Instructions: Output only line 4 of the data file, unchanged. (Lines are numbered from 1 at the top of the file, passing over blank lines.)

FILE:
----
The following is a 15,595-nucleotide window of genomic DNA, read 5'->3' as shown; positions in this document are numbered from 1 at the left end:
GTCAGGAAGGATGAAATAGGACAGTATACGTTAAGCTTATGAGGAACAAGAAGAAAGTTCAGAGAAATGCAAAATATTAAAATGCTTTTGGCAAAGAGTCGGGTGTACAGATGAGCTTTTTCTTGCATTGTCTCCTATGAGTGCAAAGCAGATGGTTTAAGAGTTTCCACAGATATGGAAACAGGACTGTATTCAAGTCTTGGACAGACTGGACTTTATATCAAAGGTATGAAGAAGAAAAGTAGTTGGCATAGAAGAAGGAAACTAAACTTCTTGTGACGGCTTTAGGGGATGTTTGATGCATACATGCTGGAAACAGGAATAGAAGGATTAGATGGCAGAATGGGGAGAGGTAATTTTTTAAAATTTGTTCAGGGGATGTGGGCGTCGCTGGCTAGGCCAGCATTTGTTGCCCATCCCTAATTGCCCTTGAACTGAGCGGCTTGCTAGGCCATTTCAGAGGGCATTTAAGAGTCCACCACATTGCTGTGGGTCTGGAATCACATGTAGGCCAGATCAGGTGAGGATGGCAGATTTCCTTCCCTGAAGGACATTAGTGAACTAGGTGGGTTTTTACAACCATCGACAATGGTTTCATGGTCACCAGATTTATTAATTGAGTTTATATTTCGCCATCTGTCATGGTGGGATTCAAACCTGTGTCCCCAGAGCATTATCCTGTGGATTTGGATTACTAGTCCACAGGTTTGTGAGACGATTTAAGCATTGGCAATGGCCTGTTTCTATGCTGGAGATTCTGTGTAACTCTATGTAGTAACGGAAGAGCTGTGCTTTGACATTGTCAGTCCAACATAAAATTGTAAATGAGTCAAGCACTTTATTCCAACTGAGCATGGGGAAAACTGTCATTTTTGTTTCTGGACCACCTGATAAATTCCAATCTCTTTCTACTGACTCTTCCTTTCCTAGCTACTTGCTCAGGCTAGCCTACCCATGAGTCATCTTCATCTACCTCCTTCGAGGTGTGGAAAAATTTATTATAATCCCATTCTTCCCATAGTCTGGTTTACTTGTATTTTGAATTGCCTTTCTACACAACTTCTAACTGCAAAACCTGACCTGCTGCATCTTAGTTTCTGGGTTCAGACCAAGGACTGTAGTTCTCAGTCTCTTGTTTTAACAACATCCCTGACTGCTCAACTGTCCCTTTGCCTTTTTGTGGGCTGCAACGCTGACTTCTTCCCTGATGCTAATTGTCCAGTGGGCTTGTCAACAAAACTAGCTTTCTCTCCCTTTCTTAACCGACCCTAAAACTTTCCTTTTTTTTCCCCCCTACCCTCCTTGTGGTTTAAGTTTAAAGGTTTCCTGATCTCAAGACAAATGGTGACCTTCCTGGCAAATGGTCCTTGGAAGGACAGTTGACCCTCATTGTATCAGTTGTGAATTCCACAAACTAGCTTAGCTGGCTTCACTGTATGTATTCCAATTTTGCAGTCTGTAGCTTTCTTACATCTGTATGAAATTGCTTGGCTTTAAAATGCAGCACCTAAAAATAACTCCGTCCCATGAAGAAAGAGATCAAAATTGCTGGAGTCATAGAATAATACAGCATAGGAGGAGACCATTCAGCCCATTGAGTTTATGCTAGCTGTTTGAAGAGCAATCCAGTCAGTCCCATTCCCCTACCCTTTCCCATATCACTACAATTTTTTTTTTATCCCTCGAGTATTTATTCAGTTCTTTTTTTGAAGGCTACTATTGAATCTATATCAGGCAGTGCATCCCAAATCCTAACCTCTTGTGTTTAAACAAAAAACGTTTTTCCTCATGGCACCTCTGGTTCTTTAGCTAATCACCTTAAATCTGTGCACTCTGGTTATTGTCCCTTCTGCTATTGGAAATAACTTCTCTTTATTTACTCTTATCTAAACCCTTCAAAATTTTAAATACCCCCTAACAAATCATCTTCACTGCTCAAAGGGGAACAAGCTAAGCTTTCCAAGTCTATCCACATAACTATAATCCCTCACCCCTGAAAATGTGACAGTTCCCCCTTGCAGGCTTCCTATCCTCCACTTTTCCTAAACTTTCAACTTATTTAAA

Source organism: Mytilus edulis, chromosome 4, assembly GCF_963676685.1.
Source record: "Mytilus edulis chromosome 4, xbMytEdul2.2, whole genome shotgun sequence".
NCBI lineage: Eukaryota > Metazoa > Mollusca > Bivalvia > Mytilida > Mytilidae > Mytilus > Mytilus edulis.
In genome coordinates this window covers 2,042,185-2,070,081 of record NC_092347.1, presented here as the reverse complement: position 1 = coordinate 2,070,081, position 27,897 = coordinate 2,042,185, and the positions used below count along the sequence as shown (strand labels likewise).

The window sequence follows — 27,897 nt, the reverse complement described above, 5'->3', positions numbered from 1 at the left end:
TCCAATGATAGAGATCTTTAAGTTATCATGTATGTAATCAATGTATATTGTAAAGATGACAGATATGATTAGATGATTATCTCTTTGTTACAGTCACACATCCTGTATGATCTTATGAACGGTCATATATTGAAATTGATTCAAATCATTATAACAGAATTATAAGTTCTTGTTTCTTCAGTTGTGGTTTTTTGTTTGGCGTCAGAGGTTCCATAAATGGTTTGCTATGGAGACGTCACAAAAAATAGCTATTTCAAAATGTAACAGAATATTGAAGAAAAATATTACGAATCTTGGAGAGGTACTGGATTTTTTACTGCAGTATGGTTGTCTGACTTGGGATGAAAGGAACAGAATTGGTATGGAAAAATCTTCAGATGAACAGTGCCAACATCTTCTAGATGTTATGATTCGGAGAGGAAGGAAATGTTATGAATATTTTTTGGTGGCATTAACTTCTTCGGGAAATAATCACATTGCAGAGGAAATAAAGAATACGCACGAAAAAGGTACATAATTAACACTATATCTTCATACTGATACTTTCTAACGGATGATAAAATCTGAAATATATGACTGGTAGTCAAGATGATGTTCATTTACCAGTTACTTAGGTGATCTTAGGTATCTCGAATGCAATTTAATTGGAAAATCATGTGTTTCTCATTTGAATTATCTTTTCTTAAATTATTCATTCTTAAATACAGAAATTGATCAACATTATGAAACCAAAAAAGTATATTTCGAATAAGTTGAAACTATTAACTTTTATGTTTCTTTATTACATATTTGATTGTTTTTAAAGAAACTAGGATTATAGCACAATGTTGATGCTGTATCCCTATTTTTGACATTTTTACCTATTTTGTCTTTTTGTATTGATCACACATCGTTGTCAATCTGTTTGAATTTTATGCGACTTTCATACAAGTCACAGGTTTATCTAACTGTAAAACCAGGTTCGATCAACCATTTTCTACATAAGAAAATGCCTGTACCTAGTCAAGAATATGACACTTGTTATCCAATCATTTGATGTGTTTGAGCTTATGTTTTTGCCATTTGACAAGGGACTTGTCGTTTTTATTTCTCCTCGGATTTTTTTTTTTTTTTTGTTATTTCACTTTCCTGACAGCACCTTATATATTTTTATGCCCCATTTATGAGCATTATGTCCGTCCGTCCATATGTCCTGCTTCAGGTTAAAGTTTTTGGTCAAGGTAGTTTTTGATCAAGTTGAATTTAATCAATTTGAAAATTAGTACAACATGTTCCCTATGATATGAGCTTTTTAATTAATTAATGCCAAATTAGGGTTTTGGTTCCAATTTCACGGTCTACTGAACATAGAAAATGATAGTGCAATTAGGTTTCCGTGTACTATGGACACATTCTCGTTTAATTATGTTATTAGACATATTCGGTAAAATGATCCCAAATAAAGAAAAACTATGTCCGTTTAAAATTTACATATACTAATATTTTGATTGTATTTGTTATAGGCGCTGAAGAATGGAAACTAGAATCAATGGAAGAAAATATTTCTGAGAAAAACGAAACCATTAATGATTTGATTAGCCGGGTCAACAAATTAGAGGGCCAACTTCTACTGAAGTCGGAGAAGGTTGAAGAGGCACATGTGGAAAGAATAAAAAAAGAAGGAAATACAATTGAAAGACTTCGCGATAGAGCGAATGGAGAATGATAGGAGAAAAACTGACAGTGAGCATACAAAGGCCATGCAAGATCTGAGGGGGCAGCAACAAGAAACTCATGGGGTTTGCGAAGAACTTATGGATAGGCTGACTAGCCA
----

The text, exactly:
Source record: "Mytilus edulis chromosome 4, xbMytEdul2.2, whole genome shotgun sequence".